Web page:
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As much as 2.6% of your DNA is from Neanderthals. This is what it's doing - Los Angeles Times

Modern humans are a little more Neanderthal than we thought. A highly detailed genetic analysis of a Neanderthal woman who lived about 52,000 years ago suggests that our extinct evolutionary cousins still influence our risk of having a heart attack, ...and more »

Humans Today Have Even More Neanderthal DNA Than We Realized - Gizmodo

A international team of researchers has completed one of the most detailed analyses of a Neanderthal genome to date. Among the many new findings, the researchers learned that Neanderthals first mated with modern humans a surprisingly long time ago, ...and more »

New Clues to How Neanderthal Genes Affect Your Health - National Geographic

If your arthritis is bad today or you're slathering on aloe for an early autumn sunburn, Neanderthals may be partly to blame. Scientists announced today the second complete, high-quality sequencing of a Neanderthal genome, made using the 52,000-year ...and more »

You May Be More 'Neanderthal' Than You Thought - Live Science

A female Neanderthal who lived in what is now Croatia 52,000 years ago is revealing that our "caveman" relatives may have passed on genes that play roles in cholesterol levels, eating disorders, arthritis and other diseases today, the researchers who ...and more »

Neanderthals Weren't as Incestuous as We Thought, Ancient DNA Reveals - Newsweek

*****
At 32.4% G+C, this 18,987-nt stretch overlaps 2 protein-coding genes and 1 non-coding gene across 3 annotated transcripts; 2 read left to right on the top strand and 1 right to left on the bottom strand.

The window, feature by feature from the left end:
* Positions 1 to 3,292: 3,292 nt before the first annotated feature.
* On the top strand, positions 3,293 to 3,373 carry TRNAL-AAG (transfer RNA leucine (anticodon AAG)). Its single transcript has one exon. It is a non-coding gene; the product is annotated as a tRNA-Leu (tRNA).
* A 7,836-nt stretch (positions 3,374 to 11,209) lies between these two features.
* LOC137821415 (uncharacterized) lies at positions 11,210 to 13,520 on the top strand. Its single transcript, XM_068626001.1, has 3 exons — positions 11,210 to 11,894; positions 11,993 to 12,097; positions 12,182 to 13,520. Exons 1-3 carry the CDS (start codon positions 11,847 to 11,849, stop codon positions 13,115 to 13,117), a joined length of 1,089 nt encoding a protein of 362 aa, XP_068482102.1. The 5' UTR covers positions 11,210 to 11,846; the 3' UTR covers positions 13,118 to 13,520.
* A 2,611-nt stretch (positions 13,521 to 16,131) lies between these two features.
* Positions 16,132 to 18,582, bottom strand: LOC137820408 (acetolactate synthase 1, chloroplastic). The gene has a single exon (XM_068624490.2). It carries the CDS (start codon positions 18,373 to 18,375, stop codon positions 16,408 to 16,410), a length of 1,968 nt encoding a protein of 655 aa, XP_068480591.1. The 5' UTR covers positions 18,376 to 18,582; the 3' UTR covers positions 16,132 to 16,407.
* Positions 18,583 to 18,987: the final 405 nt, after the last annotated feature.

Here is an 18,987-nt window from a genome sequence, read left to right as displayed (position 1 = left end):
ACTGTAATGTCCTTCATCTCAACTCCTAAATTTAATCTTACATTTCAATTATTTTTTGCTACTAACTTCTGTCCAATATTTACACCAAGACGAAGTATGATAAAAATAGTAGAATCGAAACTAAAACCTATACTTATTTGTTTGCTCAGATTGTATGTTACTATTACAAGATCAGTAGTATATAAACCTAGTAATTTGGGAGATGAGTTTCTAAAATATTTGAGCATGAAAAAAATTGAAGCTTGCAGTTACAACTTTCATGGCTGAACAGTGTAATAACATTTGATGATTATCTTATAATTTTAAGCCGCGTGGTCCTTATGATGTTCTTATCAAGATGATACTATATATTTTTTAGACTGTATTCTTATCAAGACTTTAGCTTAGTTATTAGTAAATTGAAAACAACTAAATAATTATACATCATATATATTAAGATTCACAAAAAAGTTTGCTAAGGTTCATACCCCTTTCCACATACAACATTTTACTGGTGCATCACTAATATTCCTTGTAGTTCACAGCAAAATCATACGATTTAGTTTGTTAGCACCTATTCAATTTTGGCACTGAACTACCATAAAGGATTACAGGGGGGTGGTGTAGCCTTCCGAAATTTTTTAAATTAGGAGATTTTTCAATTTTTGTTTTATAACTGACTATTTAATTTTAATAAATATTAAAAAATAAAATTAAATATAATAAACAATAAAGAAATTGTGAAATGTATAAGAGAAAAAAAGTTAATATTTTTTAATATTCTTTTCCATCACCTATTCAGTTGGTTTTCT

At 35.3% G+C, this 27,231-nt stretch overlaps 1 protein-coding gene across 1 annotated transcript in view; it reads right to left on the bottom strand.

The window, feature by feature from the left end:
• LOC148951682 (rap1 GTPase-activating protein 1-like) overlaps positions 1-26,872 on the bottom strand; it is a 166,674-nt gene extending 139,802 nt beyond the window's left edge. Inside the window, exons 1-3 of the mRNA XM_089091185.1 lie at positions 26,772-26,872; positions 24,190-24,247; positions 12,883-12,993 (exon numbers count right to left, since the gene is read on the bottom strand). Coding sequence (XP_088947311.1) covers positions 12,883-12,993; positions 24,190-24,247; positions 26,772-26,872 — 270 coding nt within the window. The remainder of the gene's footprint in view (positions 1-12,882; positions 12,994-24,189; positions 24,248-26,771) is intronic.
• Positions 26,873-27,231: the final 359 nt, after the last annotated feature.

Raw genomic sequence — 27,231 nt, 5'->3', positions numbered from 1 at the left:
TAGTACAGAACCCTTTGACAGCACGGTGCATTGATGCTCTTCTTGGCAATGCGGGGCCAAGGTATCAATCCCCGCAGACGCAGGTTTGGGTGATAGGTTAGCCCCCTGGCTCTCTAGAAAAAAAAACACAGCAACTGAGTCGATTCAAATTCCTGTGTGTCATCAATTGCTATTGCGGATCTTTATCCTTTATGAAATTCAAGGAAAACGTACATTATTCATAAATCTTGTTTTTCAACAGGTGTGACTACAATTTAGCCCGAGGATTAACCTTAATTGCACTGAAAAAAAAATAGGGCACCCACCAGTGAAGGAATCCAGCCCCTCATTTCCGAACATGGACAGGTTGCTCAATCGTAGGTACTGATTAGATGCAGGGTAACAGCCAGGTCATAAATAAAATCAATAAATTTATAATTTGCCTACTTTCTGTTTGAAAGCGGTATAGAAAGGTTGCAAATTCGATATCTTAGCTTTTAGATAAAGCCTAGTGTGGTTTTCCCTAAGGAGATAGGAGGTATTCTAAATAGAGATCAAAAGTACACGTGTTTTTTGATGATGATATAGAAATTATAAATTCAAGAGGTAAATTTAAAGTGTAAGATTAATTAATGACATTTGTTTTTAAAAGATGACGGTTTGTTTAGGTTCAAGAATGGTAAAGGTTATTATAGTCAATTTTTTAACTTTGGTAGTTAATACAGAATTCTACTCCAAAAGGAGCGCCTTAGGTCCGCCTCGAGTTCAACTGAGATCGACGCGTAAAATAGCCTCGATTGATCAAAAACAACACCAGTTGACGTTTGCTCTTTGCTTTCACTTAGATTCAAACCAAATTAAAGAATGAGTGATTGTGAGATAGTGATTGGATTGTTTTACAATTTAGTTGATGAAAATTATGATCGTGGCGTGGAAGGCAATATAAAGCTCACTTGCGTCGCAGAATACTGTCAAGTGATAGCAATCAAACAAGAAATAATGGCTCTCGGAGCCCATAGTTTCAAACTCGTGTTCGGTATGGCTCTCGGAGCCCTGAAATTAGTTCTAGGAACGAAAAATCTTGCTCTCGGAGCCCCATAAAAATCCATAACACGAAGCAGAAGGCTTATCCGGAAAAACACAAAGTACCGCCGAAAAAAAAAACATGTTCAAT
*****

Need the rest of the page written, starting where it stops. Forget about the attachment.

Scientists have sequenced the genome of a female Neanderthal that died about 50,000 years ago in Croatia. It's the fifth successful Neanderthal genome sequencing, and only the second one of high quality, according to the results published today in ...and more »

Neanderthals didn't give us red hair but they certainly changed the way we sleep - Phys.Org

Geneticists have now firmly established that roughly two percent of the DNA of all living non-African people comes from our Neanderthal cousins. It's difficult to imagine why our early ancestors would have mated with them. Neanderthals were a different ...and more »

Neanderthal Genes Help Shape How Many Modern Humans Look - NPR

Neanderthals died out some 30,000 years ago, but their genes live on within many of us. DNA from our shorter, stockier cousins may be influencing skin tone, ease of tanning, hair color and sleeping patterns of those of present-day Europeans, according ...and more »

We share even more DNA with Neanderthals than we thought -

Hidden in a cave in northern Croatia, a fragment of bone from a woman that lived 52,000 years has revealed its secrets, suggesting that we're even closer to our evolutionary ancestors than we thought. This is only the second time that we've sequenced ...and more »

Struggling to get a tan? Blame your Neanderthal ancestors -

If you struggle to get a tan, consider yourself a night owl or are plagued with arthritis, then your Neanderthal ancestors could be to blame, a new genetic study has shown. Although Neanderthals are often portrayed in drawings as swarthy, in fact they ...and more »

Blame Neanderthal Genes for Your Bad Habits and Good Looks - Inverse

About 50,000 years ago, a group of early Homo sapiens traveled from Africa to Europe, encountered Neanderthals, and boned them. The consequences of this primordial coitus are evident in some humans today: Between one and five percent of modern ...and more »